The county fair is in full swing this week – and forgive me for saying this every year – but a county fair is one of those few places where you’re not judged on who you are,  but rather what your pig looks like. Or goat or chicken or lamb or rabbit or thousand-pound steer.

As far as I can tell the first Socorro County Fair was held 72 years ago. This was before there even were fairgrounds. The exhibition hall was the National Guard Armory, livestock was shown and judged on the adjoining open land, and a roping contest was held at an arena north of town near the Casa Blanca nightclub.

Queen Lila Turner of Magdalena reigned over the two-day event and presided at the fair’s closing square dance. Ahem, the closing what? I couldn’t say for sure but I would guess that the days of do-si-do-ing, allemande left and right left, promenading and swinging your partner to-and-fro have been relegated to the dustbin of dancing, along with the Twist, Hully Gully, and Lindy Hop. I have it on good authority, however, one can still two-step or waltz with nary a raised eyebrow.

Moving on. One popular event of the bygone Socorro County Fair was a 15-mile mule race, but an even more popular event was “Kiss the Pig,” a fundraiser where people could cast unlimited votes at $1 each for the victim of their choice. The person who had accrued the most votes had to kiss a cute little piglet right on the snout. All money raised went to Literacy.

In a 1950 issue of the Chieftain, Socorro County proclaimed “a new era in agricultural and livestock development” that would “establish a new level of pride in this county’s economic progress.”

That’s what it’s all about, everything ag, and the thing about it that impresses me is the work the 4H and FFA kids put into it.

Watching these young people bringing out the animals they’ve raised and tended to over the past year gives me confidence about who we are turning the future over to. These are the people who will be joining the adult world in not too many years and we need them to straighten the rest of us out. Hopefully.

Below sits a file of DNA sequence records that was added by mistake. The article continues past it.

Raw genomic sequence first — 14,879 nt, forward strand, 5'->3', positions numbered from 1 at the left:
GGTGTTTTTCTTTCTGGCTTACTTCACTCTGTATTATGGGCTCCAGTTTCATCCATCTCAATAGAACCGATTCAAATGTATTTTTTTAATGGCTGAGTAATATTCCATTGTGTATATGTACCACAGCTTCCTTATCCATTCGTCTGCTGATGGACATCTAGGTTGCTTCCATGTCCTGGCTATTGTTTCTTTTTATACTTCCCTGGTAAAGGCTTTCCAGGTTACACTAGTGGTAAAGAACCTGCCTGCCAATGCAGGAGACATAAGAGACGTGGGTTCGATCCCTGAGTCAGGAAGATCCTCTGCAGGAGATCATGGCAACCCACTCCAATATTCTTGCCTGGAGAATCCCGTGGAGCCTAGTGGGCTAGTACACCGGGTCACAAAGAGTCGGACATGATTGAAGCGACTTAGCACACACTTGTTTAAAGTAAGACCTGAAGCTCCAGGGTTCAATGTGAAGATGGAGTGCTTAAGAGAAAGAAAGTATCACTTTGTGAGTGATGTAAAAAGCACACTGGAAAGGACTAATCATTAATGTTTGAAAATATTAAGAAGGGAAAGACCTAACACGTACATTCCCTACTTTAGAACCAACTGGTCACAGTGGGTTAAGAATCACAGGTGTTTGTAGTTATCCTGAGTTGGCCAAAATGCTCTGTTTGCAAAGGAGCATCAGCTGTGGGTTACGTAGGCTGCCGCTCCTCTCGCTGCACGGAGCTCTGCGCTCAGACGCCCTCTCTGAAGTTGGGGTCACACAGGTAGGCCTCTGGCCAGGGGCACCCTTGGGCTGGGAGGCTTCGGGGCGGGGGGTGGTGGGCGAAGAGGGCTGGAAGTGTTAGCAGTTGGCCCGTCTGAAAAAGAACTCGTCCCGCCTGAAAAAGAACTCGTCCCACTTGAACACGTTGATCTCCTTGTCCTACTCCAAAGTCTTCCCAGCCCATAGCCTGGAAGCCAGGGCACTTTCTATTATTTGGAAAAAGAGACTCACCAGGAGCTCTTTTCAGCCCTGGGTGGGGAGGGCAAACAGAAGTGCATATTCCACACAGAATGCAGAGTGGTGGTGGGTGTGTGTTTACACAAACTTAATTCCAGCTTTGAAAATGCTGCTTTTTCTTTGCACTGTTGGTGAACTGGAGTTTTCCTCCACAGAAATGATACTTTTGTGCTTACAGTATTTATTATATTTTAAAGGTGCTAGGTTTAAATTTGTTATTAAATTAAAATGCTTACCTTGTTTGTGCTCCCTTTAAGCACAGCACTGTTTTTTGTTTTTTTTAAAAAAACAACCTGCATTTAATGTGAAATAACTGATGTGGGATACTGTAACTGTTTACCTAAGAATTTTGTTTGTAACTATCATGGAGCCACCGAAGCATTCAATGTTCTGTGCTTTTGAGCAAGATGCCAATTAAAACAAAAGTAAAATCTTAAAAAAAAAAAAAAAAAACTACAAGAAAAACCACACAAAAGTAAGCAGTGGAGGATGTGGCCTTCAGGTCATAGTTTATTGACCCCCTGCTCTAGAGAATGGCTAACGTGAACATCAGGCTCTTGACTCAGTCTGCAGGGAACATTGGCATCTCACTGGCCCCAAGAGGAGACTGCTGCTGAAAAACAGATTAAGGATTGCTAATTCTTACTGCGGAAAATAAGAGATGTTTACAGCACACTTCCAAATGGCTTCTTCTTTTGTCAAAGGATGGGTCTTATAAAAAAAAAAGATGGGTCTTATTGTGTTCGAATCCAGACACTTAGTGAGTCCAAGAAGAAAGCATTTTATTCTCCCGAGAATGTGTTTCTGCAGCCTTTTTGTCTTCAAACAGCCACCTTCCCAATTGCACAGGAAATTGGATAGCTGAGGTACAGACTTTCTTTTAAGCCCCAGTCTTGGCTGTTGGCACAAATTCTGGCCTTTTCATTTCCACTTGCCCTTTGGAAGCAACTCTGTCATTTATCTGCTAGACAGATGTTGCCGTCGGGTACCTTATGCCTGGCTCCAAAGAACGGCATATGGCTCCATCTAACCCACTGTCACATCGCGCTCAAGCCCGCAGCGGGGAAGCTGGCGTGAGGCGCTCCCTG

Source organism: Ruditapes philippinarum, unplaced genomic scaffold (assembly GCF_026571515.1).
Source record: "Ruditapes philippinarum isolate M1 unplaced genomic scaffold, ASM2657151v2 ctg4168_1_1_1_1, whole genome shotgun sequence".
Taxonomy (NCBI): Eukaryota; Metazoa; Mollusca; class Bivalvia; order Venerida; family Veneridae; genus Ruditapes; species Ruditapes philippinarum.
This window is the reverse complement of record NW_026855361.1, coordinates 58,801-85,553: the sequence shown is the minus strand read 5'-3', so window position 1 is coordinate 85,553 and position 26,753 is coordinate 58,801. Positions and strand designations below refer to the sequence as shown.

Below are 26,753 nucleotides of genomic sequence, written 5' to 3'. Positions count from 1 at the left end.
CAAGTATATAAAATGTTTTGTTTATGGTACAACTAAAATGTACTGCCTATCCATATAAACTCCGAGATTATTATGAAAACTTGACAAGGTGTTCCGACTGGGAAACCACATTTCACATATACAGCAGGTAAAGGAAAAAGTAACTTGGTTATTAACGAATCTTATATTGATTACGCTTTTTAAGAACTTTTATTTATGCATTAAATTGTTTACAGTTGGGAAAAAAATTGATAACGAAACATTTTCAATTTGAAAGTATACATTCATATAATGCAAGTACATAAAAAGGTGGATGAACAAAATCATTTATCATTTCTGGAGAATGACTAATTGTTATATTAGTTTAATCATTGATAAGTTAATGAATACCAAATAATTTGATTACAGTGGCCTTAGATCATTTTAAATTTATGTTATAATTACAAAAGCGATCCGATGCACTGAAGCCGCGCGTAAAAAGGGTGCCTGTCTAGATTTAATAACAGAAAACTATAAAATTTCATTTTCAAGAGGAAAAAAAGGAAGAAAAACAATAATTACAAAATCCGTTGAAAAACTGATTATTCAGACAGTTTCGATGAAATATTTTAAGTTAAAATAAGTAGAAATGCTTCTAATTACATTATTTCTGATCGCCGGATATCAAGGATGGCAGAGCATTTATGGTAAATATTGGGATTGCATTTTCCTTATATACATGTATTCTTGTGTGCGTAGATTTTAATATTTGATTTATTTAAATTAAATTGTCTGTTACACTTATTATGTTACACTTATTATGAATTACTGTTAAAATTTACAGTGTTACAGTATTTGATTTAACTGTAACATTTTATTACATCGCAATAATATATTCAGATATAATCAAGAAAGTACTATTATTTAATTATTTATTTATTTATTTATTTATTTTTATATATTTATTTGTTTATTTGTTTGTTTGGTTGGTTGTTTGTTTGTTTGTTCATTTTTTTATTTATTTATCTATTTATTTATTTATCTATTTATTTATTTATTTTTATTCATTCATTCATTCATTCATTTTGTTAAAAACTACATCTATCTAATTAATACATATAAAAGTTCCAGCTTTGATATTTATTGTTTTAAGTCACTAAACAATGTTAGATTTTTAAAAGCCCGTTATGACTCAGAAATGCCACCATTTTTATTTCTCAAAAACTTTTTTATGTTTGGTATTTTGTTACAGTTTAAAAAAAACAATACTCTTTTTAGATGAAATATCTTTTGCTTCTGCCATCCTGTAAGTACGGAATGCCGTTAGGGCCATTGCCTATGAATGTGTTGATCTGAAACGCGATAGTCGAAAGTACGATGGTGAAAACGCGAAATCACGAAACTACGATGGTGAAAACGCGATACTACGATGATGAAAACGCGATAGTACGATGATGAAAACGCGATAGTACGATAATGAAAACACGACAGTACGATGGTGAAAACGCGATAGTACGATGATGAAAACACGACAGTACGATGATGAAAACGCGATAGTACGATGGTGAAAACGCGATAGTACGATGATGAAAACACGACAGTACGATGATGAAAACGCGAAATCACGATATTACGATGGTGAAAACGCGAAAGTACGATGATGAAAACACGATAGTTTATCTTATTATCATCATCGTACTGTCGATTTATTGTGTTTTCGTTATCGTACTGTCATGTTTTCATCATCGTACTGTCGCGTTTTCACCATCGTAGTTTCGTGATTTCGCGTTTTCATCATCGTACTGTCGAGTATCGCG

If I may, it’s been a few years since I was a 4-H’er, and one thing I remember is learning skeet shooting with shotguns out on the school playground. Can’t imagine that happening today, but in the 50s, it didn’t raise an eyebrow.

Although we lived in town, growing up in Kentucky we never missed a day of the county fair. We’d all pile into the family’s Nash Rambler station wagon and our mom would fry up some chicken and carry it to the fairgrounds with all the fixings in a basket covered with a towel. As good as any fair food you had to buy.

The thing is, I missed out on the 4-H experience of raising animals – other than dogs, cats, and the occasional hamster – so now I’m thinking, “Hmm, maybe I should get some chickens, or a goat or a pig.” I mean, who’s to say I couldn’t have a kind of backyard farmyard? For guidance on the matter, I turned to the old reliable, the Old Farmers Almanac where there’s some practical – albeit tongue-in-cheek – advice for the DIY farmer as to the pros and cons of backyard livestock.

For instance, the pro of having chickens is fresh eggs, but also if you can wring one’s neck as my Tennessee grandmother did so deftly you’ll have your own backyard KFC. The con, I understand, is that you tend to steer all conversations around to chicken husbandry. And that whole neck-wringing thing is rather distasteful.

As for goats, they can provide you with mohair and feta cheese. And they’re also hilarious. On the other hand … hmm, there is no other hand. Other than maybe complaints from your downwind neighbors.

Pigs, I’m told, are very smart and sociable creatures, and not as filthy as I’ve been led to believe, but all I can think is … bacon, sausage, ham. Although if you give your oinker a name, say, Wilbur, forget about the slaughterhouse.

Horses are also smart and sociable but they eat a whole heckuva lot, so I’m thinking the best horse is the one your neighbor lets you ride.

When it comes to cows, there’s only one question: “Where’s the beef?” Well, maybe two if it’s a Holstein: “Where’s the milk?”

But I digress.

By Monday, the fairgrounds will be vacant and we’ll all go about our merry way. Monday is of course Labor Day when all ye who labor get the day off. If you think about it, should be called Laborless Day.

Trouble is the Tuesday after Labor Day you’re going to be laboring twice as hard to make up for the work that gets piled up when you’re not at work laboring on Labor Day.

And so it goes.